Once removed, the outer rose can be positioned such that, by holding the lock up to the door's edge, you can estimate the door centerline with the latch retractor. Then make sure the outer rose clicks into place (there should be a coil spring under the rose) in one of the notches on the spindle. Now when you re-assemble, tightening the inside collar will snug the lock into proper position. Without the proper spanner wrench, you can final- tighten with curved-jaw channel-lock pliers with a rag around the collar to protect the finish.
 
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Old 05-22-18, 08:57 PM
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Just to clarify, the inner rose just floats around the spindle when loose; The COLLAR is threaded onto the spindle and it's flange nests into the rose for a secure fitting. Make sure the flange nests onto the rose as you tighten the collar, or it will come loose again.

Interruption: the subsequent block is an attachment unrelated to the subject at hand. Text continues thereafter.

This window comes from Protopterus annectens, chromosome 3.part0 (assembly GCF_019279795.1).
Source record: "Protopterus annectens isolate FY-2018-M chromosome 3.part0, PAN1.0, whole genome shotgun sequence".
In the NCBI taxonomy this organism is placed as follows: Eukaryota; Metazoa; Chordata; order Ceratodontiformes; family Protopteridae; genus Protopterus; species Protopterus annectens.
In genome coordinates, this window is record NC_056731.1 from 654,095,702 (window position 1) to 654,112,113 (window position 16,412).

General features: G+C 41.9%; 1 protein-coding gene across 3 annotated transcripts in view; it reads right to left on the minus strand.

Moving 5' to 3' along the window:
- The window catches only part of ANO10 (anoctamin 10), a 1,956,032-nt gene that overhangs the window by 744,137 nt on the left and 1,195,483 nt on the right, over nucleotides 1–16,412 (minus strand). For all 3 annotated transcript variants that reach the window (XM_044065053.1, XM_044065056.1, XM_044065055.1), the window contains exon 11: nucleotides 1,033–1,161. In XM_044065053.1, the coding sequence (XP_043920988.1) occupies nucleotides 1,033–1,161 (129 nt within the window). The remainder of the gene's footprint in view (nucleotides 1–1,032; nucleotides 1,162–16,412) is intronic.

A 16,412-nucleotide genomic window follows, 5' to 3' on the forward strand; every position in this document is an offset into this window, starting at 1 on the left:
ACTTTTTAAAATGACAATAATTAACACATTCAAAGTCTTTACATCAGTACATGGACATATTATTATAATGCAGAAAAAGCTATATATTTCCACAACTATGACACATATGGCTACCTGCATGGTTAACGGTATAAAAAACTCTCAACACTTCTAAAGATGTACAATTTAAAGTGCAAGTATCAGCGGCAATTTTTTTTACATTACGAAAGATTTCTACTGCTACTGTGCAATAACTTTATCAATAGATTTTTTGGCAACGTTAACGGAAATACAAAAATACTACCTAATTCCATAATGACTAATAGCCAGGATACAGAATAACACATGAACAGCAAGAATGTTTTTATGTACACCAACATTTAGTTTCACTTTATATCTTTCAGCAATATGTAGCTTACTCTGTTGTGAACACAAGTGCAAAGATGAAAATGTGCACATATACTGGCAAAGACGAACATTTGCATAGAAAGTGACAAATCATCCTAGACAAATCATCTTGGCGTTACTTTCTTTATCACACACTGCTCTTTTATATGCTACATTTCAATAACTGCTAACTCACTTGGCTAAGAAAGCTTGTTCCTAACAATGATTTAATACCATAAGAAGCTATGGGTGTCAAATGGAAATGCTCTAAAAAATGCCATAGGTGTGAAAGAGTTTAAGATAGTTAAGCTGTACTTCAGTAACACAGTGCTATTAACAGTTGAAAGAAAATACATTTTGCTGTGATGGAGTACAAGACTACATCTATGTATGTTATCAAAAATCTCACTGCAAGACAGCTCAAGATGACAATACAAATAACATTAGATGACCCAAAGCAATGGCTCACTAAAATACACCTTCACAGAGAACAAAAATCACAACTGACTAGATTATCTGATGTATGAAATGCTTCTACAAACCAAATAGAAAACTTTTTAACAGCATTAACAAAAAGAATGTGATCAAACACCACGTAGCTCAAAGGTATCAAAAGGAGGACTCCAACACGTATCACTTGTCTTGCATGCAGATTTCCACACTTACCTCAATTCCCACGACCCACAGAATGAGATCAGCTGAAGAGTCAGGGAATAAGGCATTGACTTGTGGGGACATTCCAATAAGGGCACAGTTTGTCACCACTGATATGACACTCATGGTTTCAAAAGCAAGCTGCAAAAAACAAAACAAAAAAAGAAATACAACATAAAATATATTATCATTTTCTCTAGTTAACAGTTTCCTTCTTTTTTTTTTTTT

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Old 05-22-18, 09:23 PM
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Incidentally, further scrutiny of your photos shows both roses to have a "dished-in" look.
I don't think this is normal....there should be a reinforcing steel rose that nests under the outer decorative rose to give it strength when the collar is tightened. The reinforcing rose is dished such that it prevents the decorative rose from "caving in" when tightened, as appears in the photo. Either these reinforcements are missing or they have been installed backwards.

While these locks are persnikity to install correctly, they were some of the best commercial locks ever made...last forever if properly maintained. Would cost a fortune to make them today, as a lot of solid bronze and machining went into these.
 
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Old 05-22-18, 09:26 PM
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I think that was a style from the 70s.
 
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Old 05-22-18, 09:31 PM
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Yep the place was built in the 70's.